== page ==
My Lords, in some recent terrorist crimes in America, the perpetrators have been found to be members of incels—involuntary celibate—groups. Do the Government monitor membership of these groups in the UK or does that wait until the time of the review?

Without going into the details, monitoring of some of the threats that we face goes on in the UK. Noble Lords will have seen in the press some examples of where that has led to more violent crime.

My Lords, we saw with the killer of Sarah Everard that he was part of the police and was protected by a quite toxic culture within the police. Does the Minister agree that if we had misogyny as a crime, the police themselves might improve on their behaviour?

It was clear from the murder of Sarah Everard and the ensuing inquiry that we need to look into an awful lot of areas: the culture, vetting and other elements of what might have led to what happened. It probably goes beyond misogyny.

My Lords, when the Minister responded to my noble friend, she said that she was waiting for the outcome of the Law Commission’s review and its recommendations. Does she agree that the Government need to do more than just respond? They need to proactively act. She mentioned the various other measures that the Government have taken, but here is a golden opportunity to act. What legislation are the Government looking at to move the agenda forward to recognise the recommendations of the Law Commission and the rape review?

I agree with the noble Lord that it is not just about looking at the recommendations, but about seeing how we can put them into legislation and how they become part of our efforts to fight hate crime in whatever form it exists.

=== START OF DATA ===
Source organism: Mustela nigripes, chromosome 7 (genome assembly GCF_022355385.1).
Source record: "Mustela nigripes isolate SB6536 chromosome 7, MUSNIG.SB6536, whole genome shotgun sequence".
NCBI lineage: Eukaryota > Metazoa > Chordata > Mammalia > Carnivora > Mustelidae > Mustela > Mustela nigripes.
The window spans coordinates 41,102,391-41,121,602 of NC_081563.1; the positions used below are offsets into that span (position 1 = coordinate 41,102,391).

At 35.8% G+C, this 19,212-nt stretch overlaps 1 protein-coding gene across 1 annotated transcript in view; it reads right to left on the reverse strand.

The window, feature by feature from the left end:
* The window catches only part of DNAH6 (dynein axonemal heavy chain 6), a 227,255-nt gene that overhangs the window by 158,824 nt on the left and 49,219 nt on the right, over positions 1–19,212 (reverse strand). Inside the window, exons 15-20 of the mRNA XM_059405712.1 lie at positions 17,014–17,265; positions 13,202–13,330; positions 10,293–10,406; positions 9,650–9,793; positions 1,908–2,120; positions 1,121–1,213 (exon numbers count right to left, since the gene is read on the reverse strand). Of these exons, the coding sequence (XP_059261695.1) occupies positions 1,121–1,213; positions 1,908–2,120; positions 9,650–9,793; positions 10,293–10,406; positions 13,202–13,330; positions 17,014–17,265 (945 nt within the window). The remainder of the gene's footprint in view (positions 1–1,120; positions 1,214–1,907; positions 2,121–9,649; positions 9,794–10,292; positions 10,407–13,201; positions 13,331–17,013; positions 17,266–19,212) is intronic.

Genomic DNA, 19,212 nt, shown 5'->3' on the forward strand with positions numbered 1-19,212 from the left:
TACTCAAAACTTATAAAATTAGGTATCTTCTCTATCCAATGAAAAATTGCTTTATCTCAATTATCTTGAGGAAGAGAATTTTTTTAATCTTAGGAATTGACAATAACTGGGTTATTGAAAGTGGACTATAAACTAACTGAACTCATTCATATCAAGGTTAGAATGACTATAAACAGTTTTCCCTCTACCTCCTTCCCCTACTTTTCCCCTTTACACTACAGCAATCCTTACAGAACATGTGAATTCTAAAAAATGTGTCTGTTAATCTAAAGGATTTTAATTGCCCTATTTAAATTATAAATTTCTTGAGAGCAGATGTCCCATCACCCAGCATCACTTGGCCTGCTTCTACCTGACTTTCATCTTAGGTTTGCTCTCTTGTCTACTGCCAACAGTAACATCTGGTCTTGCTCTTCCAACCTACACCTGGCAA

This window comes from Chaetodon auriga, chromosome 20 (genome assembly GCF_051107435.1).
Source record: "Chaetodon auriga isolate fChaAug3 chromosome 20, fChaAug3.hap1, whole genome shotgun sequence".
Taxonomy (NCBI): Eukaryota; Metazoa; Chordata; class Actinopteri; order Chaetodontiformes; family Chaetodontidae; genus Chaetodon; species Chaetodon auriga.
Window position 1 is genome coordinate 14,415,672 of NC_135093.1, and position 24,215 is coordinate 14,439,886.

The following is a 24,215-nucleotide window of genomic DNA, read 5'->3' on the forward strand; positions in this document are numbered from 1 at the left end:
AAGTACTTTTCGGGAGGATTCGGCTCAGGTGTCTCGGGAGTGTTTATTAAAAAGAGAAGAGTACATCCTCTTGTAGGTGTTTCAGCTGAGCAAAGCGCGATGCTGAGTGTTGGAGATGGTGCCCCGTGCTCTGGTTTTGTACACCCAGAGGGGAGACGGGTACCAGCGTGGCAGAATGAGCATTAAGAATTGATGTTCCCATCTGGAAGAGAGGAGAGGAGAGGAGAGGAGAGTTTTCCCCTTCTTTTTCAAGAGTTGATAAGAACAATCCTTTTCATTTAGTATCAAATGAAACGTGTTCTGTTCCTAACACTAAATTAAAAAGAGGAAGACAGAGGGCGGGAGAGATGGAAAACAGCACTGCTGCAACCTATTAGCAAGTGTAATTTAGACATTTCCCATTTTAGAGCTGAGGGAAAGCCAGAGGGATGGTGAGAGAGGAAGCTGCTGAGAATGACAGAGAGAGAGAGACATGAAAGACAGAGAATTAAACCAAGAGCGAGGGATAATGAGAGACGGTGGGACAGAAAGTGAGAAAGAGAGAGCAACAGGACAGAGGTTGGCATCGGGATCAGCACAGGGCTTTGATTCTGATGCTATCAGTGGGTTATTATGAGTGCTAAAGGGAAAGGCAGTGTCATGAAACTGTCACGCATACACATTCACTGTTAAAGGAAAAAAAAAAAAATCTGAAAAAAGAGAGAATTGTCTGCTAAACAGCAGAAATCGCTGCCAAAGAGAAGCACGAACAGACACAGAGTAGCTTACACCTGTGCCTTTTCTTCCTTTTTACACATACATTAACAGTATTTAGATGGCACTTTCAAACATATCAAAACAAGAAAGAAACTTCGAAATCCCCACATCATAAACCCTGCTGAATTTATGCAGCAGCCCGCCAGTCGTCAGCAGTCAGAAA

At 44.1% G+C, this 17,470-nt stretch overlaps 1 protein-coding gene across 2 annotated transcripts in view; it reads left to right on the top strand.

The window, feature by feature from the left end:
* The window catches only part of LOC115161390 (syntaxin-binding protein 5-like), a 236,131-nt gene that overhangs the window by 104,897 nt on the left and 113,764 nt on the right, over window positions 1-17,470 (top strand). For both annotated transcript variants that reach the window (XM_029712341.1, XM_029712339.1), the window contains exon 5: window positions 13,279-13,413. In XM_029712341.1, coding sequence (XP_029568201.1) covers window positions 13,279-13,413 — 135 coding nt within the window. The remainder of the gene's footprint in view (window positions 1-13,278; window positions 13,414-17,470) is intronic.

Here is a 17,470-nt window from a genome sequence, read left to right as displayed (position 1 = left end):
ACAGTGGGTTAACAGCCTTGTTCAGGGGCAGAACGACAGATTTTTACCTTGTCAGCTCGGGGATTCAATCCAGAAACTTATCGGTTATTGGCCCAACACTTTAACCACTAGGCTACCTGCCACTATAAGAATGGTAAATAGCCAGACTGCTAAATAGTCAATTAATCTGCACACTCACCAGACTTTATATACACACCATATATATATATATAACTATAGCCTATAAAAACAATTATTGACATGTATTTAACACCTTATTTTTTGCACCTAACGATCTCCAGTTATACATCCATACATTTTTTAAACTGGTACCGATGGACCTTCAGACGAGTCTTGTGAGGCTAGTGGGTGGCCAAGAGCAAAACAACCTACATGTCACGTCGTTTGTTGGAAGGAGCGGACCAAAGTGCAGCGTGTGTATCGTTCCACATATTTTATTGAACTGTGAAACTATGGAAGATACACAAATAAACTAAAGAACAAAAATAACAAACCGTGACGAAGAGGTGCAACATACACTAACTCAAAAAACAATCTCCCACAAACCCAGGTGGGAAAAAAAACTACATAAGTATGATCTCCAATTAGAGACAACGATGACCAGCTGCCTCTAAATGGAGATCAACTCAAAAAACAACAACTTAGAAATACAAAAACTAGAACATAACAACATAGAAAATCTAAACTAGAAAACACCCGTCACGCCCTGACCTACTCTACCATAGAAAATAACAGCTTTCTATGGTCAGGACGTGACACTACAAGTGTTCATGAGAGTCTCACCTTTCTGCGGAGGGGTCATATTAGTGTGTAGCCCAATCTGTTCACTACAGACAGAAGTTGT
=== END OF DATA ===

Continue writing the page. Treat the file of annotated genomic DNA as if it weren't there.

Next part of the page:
My Lords, first, even before we decide whether we should bring in hate crime for misogyny—hatred of women—could the Government clarify that they understand what women are and untangle the definition of women from the confusion around gender? Secondly, is there a danger that, in talking about an epidemic of misogyny, we might frighten young women into thinking that all young men hate them?

We need to strike a balance. On defining what women are, I do not think that the time that I am allotted today is long enough—the noble Baroness is tempting me, but I shall not be drawn into that. However, I think that the language that we use should be very clear so that everyone knows what we are talking about. Balance is incredibly important here as well, because we do not want a generation of terrified women.

My Lords, does the Minister agree that what the National Education Union calls everyday sexism should never go unchallenged in any education setting? It is quite clear that sexism at any level can lead to misogyny among men and boys later.

It is incumbent on us all, whether we are parents, teachers or somebody else with influence on children’s lives, to teach them the value of respect towards each other and towards the opposite sex.

My Lords, I suggest to the Minister that, before making misogyny a hate crime, it would be wise to look more widely at the various offences that already exist and to add this if it is appropriate, or possibly to widen some other offence to include it. There is a grave danger, as has been said, of making too many offences.

The noble and learned Baroness is absolutely right, and we look forward to the Law Commission’s recommendations in this area.

My Lords, building on the response that the Minister gave to my noble friend Lady Blower, could she say what actions her colleagues in the Department for Education have taken following the Everyone’s Invited website and the emergence of very powerful evidence of the kind of thing that my noble friend was talking about?

I am not particularly equipped to talk about Everyone’s Invited, but I will go back to the point that was made, which the noble Baroness is following up on, which is that respect for other people, whether of the same or opposite sex, is incredibly important in a civilised society, and we all need to lead by example.